Pat, 44, who hails from Bangkok, authored a novel entitled "More Than Love at Yala" in the Thai language in 2010. The novel is based on a true story that happened in southern Thailand's Yala Province and was dedicated to the national security officers who are fighting terrorism. In order to find out what is actually happening in the region, Pat spent some time with local residents and the border patrol police, concentrating her research in areas affected by the insurgency. In Thailand, the book was well received by many senior police and army officials as well as religious leaders, and all the royalties from the book are being donated to a charity to help people hit by the insurgency.
What did you think of each other when you first met?
Yoichi: When I met her for the first time, she seemed familiar — as if I had known her for some time.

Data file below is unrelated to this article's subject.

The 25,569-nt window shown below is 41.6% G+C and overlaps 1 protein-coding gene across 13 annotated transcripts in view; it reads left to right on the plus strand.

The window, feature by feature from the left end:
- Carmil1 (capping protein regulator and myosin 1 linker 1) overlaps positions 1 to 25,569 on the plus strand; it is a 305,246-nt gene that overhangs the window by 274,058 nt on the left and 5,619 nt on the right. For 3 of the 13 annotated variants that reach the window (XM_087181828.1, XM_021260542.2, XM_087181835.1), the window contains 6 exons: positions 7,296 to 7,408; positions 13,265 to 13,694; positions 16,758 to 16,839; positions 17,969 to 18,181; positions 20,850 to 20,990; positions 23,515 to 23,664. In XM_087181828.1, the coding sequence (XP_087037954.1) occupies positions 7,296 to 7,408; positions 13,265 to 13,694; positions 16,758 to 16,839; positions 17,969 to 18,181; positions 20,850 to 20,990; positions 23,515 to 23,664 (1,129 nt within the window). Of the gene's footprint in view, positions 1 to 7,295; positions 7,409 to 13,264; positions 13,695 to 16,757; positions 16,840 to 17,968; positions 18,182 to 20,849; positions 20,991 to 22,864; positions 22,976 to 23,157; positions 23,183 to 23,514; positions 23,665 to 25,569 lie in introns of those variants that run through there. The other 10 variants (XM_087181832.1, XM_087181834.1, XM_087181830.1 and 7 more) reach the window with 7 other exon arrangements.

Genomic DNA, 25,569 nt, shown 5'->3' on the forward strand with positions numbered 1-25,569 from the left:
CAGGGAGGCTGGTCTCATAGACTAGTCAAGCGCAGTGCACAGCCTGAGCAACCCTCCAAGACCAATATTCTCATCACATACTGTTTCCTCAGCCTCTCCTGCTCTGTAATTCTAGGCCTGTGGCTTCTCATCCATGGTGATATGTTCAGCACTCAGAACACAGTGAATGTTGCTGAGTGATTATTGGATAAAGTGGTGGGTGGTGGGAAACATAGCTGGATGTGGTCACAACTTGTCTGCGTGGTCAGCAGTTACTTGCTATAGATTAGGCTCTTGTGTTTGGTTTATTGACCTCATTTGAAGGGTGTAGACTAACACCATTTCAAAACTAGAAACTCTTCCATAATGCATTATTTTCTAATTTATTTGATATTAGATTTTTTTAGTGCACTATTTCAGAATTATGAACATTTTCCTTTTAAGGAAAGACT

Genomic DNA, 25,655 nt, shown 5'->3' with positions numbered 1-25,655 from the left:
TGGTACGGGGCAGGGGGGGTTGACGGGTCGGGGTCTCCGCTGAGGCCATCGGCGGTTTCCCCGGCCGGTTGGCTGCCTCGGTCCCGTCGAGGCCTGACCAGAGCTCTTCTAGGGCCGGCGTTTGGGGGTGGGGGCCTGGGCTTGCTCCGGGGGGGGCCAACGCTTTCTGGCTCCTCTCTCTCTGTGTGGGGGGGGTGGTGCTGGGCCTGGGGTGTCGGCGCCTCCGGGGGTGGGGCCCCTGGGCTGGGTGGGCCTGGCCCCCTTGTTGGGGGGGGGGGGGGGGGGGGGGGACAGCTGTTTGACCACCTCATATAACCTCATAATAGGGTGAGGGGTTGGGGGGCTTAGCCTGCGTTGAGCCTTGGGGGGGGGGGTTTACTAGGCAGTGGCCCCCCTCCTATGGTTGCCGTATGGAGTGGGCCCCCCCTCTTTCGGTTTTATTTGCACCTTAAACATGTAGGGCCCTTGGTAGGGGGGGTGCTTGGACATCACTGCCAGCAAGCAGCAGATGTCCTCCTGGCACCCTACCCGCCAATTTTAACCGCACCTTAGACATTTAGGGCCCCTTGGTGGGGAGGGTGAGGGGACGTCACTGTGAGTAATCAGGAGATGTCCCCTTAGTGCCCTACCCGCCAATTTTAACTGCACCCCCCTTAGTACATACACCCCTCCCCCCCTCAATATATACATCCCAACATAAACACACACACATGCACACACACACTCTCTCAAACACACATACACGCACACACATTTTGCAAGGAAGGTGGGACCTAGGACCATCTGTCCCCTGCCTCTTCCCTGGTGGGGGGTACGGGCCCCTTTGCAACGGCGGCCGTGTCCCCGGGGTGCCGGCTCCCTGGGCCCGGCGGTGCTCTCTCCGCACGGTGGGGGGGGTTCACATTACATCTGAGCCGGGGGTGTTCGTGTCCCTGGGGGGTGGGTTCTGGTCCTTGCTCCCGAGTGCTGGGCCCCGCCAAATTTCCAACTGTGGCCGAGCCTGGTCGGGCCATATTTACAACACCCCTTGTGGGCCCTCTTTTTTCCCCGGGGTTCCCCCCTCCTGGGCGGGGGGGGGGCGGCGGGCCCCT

Pat: We had dinner, and he was so polite. He came in a Christian Dior suit. I thought he was gentle — it was like love at first sight. Earlier, a fortune teller told me, "You will get married by the end of this year to a man who has a beard, and a problem with his arm." At that time, I didn't see his beard (she thought it was a shadow), and a handicapped arm. But later, I found out that what I thought was a shadow was actually a beard, and he also had a problem with his arm (As a child, he broke his arm, and did not fully recover). Maybe the fortune teller's vision was for real.
How was the wedding?